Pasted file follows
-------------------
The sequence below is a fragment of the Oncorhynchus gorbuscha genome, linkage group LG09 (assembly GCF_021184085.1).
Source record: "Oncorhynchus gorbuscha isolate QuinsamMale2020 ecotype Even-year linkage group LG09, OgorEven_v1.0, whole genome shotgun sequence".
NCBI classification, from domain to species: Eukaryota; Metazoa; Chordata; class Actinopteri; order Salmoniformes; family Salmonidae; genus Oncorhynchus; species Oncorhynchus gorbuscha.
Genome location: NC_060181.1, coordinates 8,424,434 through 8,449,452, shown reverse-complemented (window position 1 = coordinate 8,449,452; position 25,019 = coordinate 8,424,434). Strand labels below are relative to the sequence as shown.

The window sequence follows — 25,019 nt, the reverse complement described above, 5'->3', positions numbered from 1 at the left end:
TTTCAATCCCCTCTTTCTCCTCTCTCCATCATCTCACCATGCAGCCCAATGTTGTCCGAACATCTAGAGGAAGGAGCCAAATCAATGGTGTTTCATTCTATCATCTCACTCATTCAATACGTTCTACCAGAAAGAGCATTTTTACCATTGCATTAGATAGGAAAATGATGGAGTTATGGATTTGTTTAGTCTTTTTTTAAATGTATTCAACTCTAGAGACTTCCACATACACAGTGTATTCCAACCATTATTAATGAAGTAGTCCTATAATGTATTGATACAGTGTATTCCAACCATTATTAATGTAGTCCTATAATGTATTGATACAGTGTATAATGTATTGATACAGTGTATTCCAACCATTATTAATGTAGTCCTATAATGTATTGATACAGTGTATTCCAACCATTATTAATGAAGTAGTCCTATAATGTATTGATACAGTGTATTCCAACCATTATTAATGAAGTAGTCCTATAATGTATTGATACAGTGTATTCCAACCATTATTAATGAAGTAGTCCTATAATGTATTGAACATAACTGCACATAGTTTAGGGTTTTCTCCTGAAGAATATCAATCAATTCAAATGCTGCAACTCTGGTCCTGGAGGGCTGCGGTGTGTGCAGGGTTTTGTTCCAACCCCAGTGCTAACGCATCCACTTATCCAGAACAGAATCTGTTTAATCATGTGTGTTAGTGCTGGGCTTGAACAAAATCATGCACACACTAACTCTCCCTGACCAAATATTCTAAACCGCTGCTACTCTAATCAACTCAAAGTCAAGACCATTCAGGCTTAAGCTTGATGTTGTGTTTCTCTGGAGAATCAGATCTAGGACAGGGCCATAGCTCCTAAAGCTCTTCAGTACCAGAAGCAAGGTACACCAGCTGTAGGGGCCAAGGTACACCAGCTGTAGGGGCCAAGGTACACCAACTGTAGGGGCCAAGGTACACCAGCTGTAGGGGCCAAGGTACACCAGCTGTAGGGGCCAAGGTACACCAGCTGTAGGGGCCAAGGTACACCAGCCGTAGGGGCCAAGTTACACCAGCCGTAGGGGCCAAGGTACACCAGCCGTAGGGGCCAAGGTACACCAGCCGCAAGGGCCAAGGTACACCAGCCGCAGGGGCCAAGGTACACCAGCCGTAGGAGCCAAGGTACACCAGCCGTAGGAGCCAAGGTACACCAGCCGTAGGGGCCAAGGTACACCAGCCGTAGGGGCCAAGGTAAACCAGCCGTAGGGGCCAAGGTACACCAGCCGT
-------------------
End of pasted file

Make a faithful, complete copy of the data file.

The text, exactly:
The sequence below is a fragment of the Oncorhynchus gorbuscha genome, linkage group LG09 (assembly GCF_021184085.1).
Source record: "Oncorhynchus gorbuscha isolate QuinsamMale2020 ecotype Even-year linkage group LG09, OgorEven_v1.0, whole genome shotgun sequence".
NCBI classification, from domain to species: Eukaryota; Metazoa; Chordata; class Actinopteri; order Salmoniformes; family Salmonidae; genus Oncorhynchus; species Oncorhynchus gorbuscha.
Genome location: NC_060181.1, coordinates 8,424,434 through 8,449,452, shown reverse-complemented (window position 1 = coordinate 8,449,452; position 25,019 = coordinate 8,424,434). Strand labels below are relative to the sequence as shown.

The window sequence follows — 25,019 nt, the reverse complement described above, 5'->3', positions numbered from 1 at the left end:
TTTCAATCCCCTCTTTCTCCTCTCTCCATCATCTCACCATGCAGCCCAATGTTGTCCGAACATCTAGAGGAAGGAGCCAAATCAATGGTGTTTCATTCTATCATCTCACTCATTCAATACGTTCTACCAGAAAGAGCATTTTTACCATTGCATTAGATAGGAAAATGATGGAGTTATGGATTTGTTTAGTCTTTTTTTAAATGTATTCAACTCTAGAGACTTCCACATACACAGTGTATTCCAACCATTATTAATGAAGTAGTCCTATAATGTATTGATACAGTGTATTCCAACCATTATTAATGTAGTCCTATAATGTATTGATACAGTGTATAATGTATTGATACAGTGTATTCCAACCATTATTAATGTAGTCCTATAATGTATTGATACAGTGTATTCCAACCATTATTAATGAAGTAGTCCTATAATGTATTGATACAGTGTATTCCAACCATTATTAATGAAGTAGTCCTATAATGTATTGATACAGTGTATTCCAACCATTATTAATGAAGTAGTCCTATAATGTATTGAACATAACTGCACATAGTTTAGGGTTTTCTCCTGAAGAATATCAATCAATTCAAATGCTGCAACTCTGGTCCTGGAGGGCTGCGGTGTGTGCAGGGTTTTGTTCCAACCCCAGTGCTAACGCATCCACTTATCCAGAACAGAATCTGTTTAATCATGTGTGTTAGTGCTGGGCTTGAACAAAATCATGCACACACTAACTCTCCCTGACCAAATATTCTAAACCGCTGCTACTCTAATCAACTCAAAGTCAAGACCATTCAGGCTTAAGCTTGATGTTGTGTTTCTCTGGAGAATCAGATCTAGGACAGGGCCATAGCTCCTAAAGCTCTTCAGTACCAGAAGCAAGGTACACCAGCTGTAGGGGCCAAGGTACACCAGCTGTAGGGGCCAAGGTACACCAACTGTAGGGGCCAAGGTACACCAGCTGTAGGGGCCAAGGTACACCAGCTGTAGGGGCCAAGGTACACCAGCTGTAGGGGCCAAGGTACACCAGCCGTAGGGGCCAAGTTACACCAGCCGTAGGGGCCAAGGTACACCAGCCGTAGGGGCCAAGGTACACCAGCCGCAAGGGCCAAGGTACACCAGCCGCAGGGGCCAAGGTACACCAGCCGTAGGAGCCAAGGTACACCAGCCGTAGGAGCCAAGGTACACCAGCCGTAGGGGCCAAGGTACACCAGCCGTAGGGGCCAAGGTAAACCAGCCGTAGGGGCCAAGGTACACCAGCCGT